Jay Wright hasn’t had the time this past week to reflect on his achievements in his 21 seasons as the head coach of Villanova men’s basketball. His retirement from him, announced Wednesday night, could n’t stop him and his wife from him, Patty, from ensuring there would be a smooth transition for his players, his coaching staff and his successor from him, former Wildcats assistant Kyle Neptune.
“As soon as we make sure everything’s in place, I think that will be a nice time to sit down on a beach sometime and look back on this,” he said Friday at his news conference.
However, that won’t stop anyone else from looking at his record right now, and what a record: two NCAA championships, four trips to the Final Four, five Big East Tournament titles in the last seven years, five 30-win seasons in the last eight years, six conference coach of the year honors, all of which earned him entry last September into the Naismith Memorial Basketball Hall of Fame.
The key to his success? To listen to his longtime friend and Big 5 rival, Phil Martelli, it comes down to one word.
“I think the beauty in Jay’s approach and successes was in its simplicity,” Martelli said Friday. “I never got confused. For Jay, and I’ve had conversations with him about this where, if it did not impact his team of him and it did not impact his family of him, that he left it alone.
“I think a lot of other coaches, myself included, you end up doing all of these things, you want to be everything to everybody. Jay made it very simple and I think that transferred over to the way they played, and then that transferred over to the way they recruited.
“The simplicity with Jay was, the way he lived his life, I think the beautiful way he incorporated his family, especially his wife. On the court, every player shot-faked, every player jump-stopped, every player switched, every player fronted the post. I’m not saying it was a simple way to teach but it was simplicity. He knew what he valued and he taught that.”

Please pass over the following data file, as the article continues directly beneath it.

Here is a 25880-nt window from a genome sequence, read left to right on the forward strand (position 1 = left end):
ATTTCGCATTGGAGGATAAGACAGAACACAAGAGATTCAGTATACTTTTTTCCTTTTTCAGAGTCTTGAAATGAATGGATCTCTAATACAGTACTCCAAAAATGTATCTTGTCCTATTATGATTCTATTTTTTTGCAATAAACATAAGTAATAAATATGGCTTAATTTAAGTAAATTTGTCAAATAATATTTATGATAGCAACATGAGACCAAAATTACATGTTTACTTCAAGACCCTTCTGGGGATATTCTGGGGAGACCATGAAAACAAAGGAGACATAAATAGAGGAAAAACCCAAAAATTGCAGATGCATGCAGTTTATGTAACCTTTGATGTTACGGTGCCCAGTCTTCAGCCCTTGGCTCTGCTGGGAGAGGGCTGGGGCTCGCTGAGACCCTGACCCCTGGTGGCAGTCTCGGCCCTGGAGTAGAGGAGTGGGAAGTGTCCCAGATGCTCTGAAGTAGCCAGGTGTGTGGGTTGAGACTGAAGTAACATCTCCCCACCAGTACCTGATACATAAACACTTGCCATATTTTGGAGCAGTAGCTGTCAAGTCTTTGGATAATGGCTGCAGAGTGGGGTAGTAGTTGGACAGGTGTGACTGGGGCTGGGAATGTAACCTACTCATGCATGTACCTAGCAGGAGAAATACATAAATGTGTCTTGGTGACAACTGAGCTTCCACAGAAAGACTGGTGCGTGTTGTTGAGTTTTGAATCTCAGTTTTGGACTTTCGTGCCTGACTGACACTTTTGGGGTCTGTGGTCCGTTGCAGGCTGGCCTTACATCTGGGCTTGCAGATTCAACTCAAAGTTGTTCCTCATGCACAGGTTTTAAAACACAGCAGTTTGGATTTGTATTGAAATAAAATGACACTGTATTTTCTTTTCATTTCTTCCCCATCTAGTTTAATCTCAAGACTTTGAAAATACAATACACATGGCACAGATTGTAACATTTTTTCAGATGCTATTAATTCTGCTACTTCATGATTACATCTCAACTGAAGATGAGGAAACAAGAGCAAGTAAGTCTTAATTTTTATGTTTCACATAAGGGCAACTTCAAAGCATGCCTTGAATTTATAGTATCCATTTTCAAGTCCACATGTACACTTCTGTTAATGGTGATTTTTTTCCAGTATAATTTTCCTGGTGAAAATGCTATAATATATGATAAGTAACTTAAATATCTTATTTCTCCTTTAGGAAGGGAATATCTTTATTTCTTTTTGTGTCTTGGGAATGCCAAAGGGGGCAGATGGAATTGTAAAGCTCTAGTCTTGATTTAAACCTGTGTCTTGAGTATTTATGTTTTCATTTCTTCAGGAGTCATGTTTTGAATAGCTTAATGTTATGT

Ryan Arcidiacono, the lead guard on the Wildcats’ 2016 national champions, said one of the starting points for the team’s run began with the recruiting of the guards who led the team to success in the mid 2000s – Allan Ray and Randy Foye, followed by Kyle Lowry and Mike Nardi.
“They really laid the foundation of what coach Wright envisioned Villanova basketball players to be,” Arcidiacono said. “From then on, I think he just got players, even with a couple of down years, who fit the mold of what he envisioned. We just took it from there and passed it along to the next guys.
“Coach Wright remained true to his roots and the characteristics of the players he wanted and people that he wanted. He wasn’t going to sway. He wanted what he wanted and he stuck true to his culture beliefs and he went from there, and we saw how successful he was.
And the players who have been coached by Wright don’t soon forget the lessons learned off the basketball court.
“His impact on me personally is something that’s extremely hard to describe,” said Dhamir Cosby-Roundtree, a fifth-year senior who was hampered by injuries his final two seasons. “He’s changed my life. Ever since high school, I remember getting recruited and noticing him at my games and wanting to play harder knowing that he was there.